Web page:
Tours | Categories (New, Hot) | Map
Alcohol - Ancient - Animal - Architecture - Art - Aviation - Boxing - Celebrity - Charity - Children - Church - Cinema - Comedy - Crime - Dance - Death - Disaster - Drugs - Fashion - Food - Gambling - Ghost - Grave - Health - Historical - Industry - Justice - LGBT - Literary - Look Up - Medical - Military - Motoring - Murder - Museum - Music - Nature - Naval - Paranormal - Pioneer - Poetry - Police - Politics - Pub - Public Amenities - Quirky - Religion - Retail - Ripper - River - Royalty - Science - Sculpture - Sex - Signs - Society - Sport - Subterranean - Technology - Theatre - Train - Transport - Tube - TV - Weather -
IN THE NEWS
TOUR OF THE MONTH
ON THIS DAY IN LONDON
22nd July 2006 Arsenal's new stadium The Emirates officially opened.
22nd July 2005 Jean Charles de Menezes is shot dead by plain clothes police at Stockwell tube station.
22nd July 1971 Born today: Charlotte Gainsbourg, London England, actress (Little Thief)
22nd July 1944 Born today: Rick Davies, London England, rock vocalist/keyboardist (Supertramp)
22nd July 1928 Fulham football legend Jimmy Hill was born in Balham, South London.
22nd July 1919 De Falla and Massine's Three-cornered Hat, premieres in London
22nd July 1844 Born today: William Archibald Spooner, London, reverend/inventor (spoonerisms)
22nd July 1814 The Earliest known match played at Lord's Cricket Ground.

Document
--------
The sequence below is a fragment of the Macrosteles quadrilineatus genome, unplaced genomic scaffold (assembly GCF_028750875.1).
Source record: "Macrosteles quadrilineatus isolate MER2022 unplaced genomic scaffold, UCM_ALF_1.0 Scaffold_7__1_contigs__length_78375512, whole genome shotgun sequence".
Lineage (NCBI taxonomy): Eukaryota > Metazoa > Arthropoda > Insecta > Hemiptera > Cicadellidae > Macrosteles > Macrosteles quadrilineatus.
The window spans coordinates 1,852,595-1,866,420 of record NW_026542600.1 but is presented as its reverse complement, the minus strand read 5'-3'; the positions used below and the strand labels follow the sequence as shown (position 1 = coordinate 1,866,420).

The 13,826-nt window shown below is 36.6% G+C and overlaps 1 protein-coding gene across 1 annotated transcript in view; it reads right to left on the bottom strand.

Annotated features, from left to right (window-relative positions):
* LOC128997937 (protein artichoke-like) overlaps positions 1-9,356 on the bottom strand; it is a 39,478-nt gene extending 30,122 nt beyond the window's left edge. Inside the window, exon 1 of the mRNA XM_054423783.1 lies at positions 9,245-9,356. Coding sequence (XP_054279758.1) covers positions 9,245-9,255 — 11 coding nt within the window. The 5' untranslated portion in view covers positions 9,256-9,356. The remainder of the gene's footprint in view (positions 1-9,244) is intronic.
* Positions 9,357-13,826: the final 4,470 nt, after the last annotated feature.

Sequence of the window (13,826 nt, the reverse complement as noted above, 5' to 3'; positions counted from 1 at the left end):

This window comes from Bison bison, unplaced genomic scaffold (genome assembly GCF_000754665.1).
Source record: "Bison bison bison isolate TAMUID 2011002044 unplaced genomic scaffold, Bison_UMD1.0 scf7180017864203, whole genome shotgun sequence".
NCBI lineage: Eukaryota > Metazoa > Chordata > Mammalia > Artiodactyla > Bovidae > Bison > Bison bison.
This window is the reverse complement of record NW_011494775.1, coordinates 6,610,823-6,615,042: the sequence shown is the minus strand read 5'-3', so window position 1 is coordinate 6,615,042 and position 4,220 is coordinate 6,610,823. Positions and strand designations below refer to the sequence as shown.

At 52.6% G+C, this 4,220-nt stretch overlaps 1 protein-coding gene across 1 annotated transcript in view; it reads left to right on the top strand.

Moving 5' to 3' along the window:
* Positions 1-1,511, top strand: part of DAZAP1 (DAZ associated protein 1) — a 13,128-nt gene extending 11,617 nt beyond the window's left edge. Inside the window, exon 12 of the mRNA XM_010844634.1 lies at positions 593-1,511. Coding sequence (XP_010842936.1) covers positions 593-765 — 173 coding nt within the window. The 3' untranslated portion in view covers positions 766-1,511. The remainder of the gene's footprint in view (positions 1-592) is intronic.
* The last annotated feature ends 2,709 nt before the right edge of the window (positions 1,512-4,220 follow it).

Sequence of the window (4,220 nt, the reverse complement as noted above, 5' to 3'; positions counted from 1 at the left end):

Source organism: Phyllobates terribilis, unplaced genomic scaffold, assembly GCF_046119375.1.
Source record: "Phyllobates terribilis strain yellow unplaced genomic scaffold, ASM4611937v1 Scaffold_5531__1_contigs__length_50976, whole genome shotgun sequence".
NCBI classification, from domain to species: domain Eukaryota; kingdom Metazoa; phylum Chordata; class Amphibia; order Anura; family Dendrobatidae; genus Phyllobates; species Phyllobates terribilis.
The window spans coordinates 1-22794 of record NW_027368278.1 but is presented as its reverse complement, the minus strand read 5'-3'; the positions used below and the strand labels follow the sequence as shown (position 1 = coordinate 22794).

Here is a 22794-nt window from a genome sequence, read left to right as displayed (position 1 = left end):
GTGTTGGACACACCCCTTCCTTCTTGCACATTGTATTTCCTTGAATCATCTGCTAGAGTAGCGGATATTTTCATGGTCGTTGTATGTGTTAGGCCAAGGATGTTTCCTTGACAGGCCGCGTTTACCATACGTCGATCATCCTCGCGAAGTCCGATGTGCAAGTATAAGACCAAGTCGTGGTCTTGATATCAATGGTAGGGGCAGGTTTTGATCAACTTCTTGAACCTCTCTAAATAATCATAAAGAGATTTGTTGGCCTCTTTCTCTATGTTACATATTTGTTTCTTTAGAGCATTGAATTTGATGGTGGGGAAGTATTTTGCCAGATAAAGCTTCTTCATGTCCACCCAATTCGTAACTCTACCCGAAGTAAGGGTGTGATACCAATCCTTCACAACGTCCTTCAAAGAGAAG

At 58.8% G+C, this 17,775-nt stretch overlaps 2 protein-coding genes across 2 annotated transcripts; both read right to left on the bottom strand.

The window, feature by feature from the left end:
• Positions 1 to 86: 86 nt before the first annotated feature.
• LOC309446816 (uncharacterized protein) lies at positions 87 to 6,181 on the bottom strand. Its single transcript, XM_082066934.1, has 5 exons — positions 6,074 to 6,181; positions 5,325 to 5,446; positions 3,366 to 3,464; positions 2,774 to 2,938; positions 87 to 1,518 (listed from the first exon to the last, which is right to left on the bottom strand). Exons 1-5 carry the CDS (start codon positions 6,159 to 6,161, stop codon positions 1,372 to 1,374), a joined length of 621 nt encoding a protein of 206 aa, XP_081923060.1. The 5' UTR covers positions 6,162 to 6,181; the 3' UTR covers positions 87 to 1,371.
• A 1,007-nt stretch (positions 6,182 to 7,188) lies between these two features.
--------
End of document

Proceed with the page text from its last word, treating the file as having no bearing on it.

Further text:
The Players' Theatre
Home to a legendary Theatre that out-acted Hitler
Location: 43 King Street, Covent Garden, WC2
Description: The Players' Theatre was a theatre in London as well as a theatre club for music hall in the style of the BBC programme 'The Good Old Days'.
It opened on this spot in 1929 on the top floor of 43 Kings Street, Covent Garden - the founders, Leonard Sachs and Peter Ridgeway, acquired premises from Dorita Curtis Hayward.
The Players' was recognised by public and critics as 'The most original entertainment in London'. It was even endorsed as one of the clubs to which the subalterns of the Household Brigade were permitted to belong.
The outbreak of the second World War in 1939 inevitably caused serious problems. The Players' premises, on the top floor of an old building with a glass roof and a hydraulic lift, were not an ideal venue during an air-raid.
Eventually, after two short-term arrangements (including a number of performances in a member's drawing-room in St. John's Wood), the Players' found a refuge in Albemarle Street in the former El Morocco nightclub.
This was in a basement in one of the few concrete buildings in London. Thanks to this good fortune, the Players' (along with The Windmill) 'never closed' throughout the War.